ROME — Northern Ireland’s Protestant Unionist party used to accuse Martin McGuinness of being a commander of the Irish Republican Army.
Today, however, decades of sectarian fighting have ended and McGuinness, a Catholic, is now leading Northern Ireland’s governing assembly with his former Unionist opponent, Rev. Ian Paisley. McGuinness spoke with Register Correspondent Edward Pentin Nov. 24 in Rome at last month’s consistory of cardinals, six months after his election as Northern Ireland’s Deputy First Minister.
How important is Archbishop Sean Brady of Armagh’s appointment as cardinal, to you personally and to Northern Ireland?
I think it’s of momentous importance that the archbishop, effectively the archbishop of Armagh, the primate of all Ireland, is now elevated to the position of cardinal. It’s a personal honor for one of the most humble priests on the island of Ireland.
It’s also a tremendous honor for the people of Ireland, and I think everyone will be overjoyed that we now have three cardinals on the island.
How will his appointment help this process of peace and reconciliation in Northern Ireland?
Sean Brady has been a great supporter of the peace process and of the need to implement the Good Friday Agreement over the course of many years. He has been a real friend of the peace process.
He has worked with others within other churches to bring about further peace and reconciliation among all people, and I think this is a further boost to all of those efforts. There’s also a very clear recognition by the Pope of the tremendous political breakthrough that there has been on the island of Ireland in the course of this year.
The situation has been transformed. We now have a very peaceful situation with everyone moving forward to deal with the everyday issues that affect people in their lives and the economy. I think, as we move forward into what is uncharted waters for us, with myself and Ian Paisley in government, it’s absolutely essential that we all work together.
I think someone like Sean Brady encourages us all to do that and is tremendous help.
The Pope is said to be looking at the possibility of making a trip to Northern Ireland. Is this likely to happen?
We would all be overjoyed by a visit by the Pope to the north. Obviously, at the time of Pope John Paul II, we had a situation where he clearly wasn’t able to do that. He could only come as far as Drogheda.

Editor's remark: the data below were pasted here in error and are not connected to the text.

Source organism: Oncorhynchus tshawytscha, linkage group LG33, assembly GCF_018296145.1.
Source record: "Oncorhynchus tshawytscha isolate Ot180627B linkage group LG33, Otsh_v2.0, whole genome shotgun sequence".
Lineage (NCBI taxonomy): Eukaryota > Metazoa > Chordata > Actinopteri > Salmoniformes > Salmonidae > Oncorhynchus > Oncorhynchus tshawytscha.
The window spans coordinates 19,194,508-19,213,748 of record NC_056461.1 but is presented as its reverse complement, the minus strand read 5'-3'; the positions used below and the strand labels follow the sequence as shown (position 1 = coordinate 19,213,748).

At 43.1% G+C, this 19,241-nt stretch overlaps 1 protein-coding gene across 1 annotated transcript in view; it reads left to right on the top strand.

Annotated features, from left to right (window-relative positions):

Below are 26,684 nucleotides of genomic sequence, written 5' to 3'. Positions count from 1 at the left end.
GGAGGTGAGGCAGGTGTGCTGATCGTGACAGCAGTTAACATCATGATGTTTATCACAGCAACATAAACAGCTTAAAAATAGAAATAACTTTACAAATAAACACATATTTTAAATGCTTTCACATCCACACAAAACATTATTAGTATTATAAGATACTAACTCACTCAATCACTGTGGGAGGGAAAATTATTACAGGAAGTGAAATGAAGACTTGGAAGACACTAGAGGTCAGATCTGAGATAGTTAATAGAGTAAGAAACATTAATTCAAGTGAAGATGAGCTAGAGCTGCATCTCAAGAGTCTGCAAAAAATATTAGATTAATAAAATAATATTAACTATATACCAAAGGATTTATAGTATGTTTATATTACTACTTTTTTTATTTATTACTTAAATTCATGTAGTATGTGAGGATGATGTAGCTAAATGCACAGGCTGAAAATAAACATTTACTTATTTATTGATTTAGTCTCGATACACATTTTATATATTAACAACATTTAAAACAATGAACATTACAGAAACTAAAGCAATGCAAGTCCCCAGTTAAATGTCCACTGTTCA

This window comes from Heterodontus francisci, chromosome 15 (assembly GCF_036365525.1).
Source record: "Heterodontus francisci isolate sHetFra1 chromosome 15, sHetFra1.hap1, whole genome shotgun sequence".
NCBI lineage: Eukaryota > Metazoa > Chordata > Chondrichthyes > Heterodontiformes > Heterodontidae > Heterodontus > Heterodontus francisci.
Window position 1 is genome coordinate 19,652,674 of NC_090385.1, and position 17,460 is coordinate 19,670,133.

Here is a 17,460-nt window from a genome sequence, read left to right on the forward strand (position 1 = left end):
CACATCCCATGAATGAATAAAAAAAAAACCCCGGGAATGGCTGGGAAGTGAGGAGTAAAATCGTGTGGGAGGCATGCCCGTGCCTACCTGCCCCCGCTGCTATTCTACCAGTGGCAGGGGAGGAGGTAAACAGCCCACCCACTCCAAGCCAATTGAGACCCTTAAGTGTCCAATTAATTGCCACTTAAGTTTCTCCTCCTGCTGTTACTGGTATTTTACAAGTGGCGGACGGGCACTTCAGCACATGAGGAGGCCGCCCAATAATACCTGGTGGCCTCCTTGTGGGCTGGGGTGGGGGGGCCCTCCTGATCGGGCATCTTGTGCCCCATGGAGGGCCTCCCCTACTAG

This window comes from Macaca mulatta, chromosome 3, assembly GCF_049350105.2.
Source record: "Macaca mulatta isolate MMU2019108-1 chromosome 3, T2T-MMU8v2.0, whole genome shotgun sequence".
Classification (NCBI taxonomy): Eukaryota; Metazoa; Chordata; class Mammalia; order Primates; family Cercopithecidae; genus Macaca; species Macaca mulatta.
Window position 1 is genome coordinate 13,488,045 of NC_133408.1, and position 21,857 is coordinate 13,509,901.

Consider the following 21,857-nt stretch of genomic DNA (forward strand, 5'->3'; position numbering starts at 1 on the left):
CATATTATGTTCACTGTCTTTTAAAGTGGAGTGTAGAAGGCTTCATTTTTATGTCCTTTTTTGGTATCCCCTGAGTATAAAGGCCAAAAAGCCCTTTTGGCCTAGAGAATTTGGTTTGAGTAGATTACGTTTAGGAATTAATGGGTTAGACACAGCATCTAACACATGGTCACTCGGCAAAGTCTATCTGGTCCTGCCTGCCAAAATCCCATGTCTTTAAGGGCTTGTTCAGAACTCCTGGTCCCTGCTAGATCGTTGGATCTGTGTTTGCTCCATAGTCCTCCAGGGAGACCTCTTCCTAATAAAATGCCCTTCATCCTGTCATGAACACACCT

I don’t know if it’s possible for the Pope to do that, the Pope obviously has a very heavy itinerary, but if it was possible, I think all Catholic communities on the island of Ireland, would be absolutely delighted and overjoyed to see that happen.
How are you getting on with Ian Paisley?
The situation is absolutely tremendous and has been transformed beyond imagination. Ian Paisley and I are now in government together, working very positively and constructively with one another.
We’ve met every day in a very cordial and civilized atmosphere during the six months we have been in government together. There hasn’t been one angry word between the two of us.
I think Ian Paisley summed it up best of all at the aftermath of the North-South Ministerial Council in Armagh that was attended by the Taoiseach [the Republic of Ireland’s Prime Minister], Ian Paisley, myself, and all of our ministers — north and south. He said it was now time to end the old hatreds and divisions of the past and work together.
So that’s the spirit in which we’re all moving forward and I think it has the overwhelming support of the people.
You have quite a past. How is that hindering or benefiting you in your current role?
Well Ian Paisley has a past; I have a past — there are few people on the island of Ireland, if you go back into the annals of history, who don’t have a past. I don’t think it’s a big hindrance at all.
I would like to believe that Ian Paisley and I working together in government are showing a good example to everybody in the community, that we’re an inspiration for people. If he and I can come together and make agreements on, for example, agreeing a draft budget, a draft program for government and an investment strategy for the next 10 years, that has to be the most potent and powerful example to anyone, not just on the island of Ireland but indeed anywhere on this planet where there is quite a lot of conflict, a lot of wars, a lot of violence and a lot of death.
So you’re very optimistic about the future?
I am very, very optimistic and I think the situation is bursting will all sorts of wonderful possibilities.
Edward Pentin writes